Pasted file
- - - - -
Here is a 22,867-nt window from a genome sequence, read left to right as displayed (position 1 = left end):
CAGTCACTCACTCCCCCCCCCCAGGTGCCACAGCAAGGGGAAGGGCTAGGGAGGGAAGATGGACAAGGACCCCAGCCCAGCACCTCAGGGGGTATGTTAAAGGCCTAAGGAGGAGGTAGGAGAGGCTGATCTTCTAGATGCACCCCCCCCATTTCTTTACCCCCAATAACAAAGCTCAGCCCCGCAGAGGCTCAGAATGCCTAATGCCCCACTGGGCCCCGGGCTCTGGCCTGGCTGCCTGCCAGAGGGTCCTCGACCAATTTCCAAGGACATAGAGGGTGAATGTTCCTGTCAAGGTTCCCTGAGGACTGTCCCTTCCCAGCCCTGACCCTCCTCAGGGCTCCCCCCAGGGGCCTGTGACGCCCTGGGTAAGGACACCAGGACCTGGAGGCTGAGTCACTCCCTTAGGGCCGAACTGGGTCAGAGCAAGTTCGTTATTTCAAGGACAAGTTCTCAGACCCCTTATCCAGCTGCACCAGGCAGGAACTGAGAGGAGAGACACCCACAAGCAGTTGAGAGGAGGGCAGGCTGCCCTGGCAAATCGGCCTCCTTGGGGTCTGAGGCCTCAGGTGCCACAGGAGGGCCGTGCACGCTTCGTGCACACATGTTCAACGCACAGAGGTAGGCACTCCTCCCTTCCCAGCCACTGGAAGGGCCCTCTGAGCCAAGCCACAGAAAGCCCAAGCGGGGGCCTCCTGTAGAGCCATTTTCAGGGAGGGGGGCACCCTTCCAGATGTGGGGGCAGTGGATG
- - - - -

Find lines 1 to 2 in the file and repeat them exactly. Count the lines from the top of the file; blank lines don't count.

Here is a 22,867-nt window from a genome sequence, read left to right as displayed (position 1 = left end):
CAGTCACTCACTCCCCCCCCCCAGGTGCCACAGCAAGGGGAAGGGCTAGGGAGGGAAGATGGACAAGGACCCCAGCCCAGCACCTCAGGGGGTATGTTAAAGGCCTAAGGAGGAGGTAGGAGAGGCTGATCTTCTAGATGCACCCCCCCCATTTCTTTACCCCCAATAACAAAGCTCAGCCCCGCAGAGGCTCAGAATGCCTAATGCCCCACTGGGCCCCGGGCTCTGGCCTGGCTGCCTGCCAGAGGGTCCTCGACCAATTTCCAAGGACATAGAGGGTGAATGTTCCTGTCAAGGTTCCCTGAGGACTGTCCCTTCCCAGCCCTGACCCTCCTCAGGGCTCCCCCCAGGGGCCTGTGACGCCCTGGGTAAGGACACCAGGACCTGGAGGCTGAGTCACTCCCTTAGGGCCGAACTGGGTCAGAGCAAGTTCGTTATTTCAAGGACAAGTTCTCAGACCCCTTATCCAGCTGCACCAGGCAGGAACTGAGAGGAGAGACACCCACAAGCAGTTGAGAGGAGGGCAGGCTGCCCTGGCAAATCGGCCTCCTTGGGGTCTGAGGCCTCAGGTGCCACAGGAGGGCCGTGCACGCTTCGTGCACACATGTTCAACGCACAGAGGTAGGCACTCCTCCCTTCCCAGCCACTGGAAGGGCCCTCTGAGCCAAGCCACAGAAAGCCCAAGCGGGGGCCTCCTGTAGAGCCATTTTCAGGGAGGGGGGCACCCTTCCAGATGTGGGGGCAGTGGATG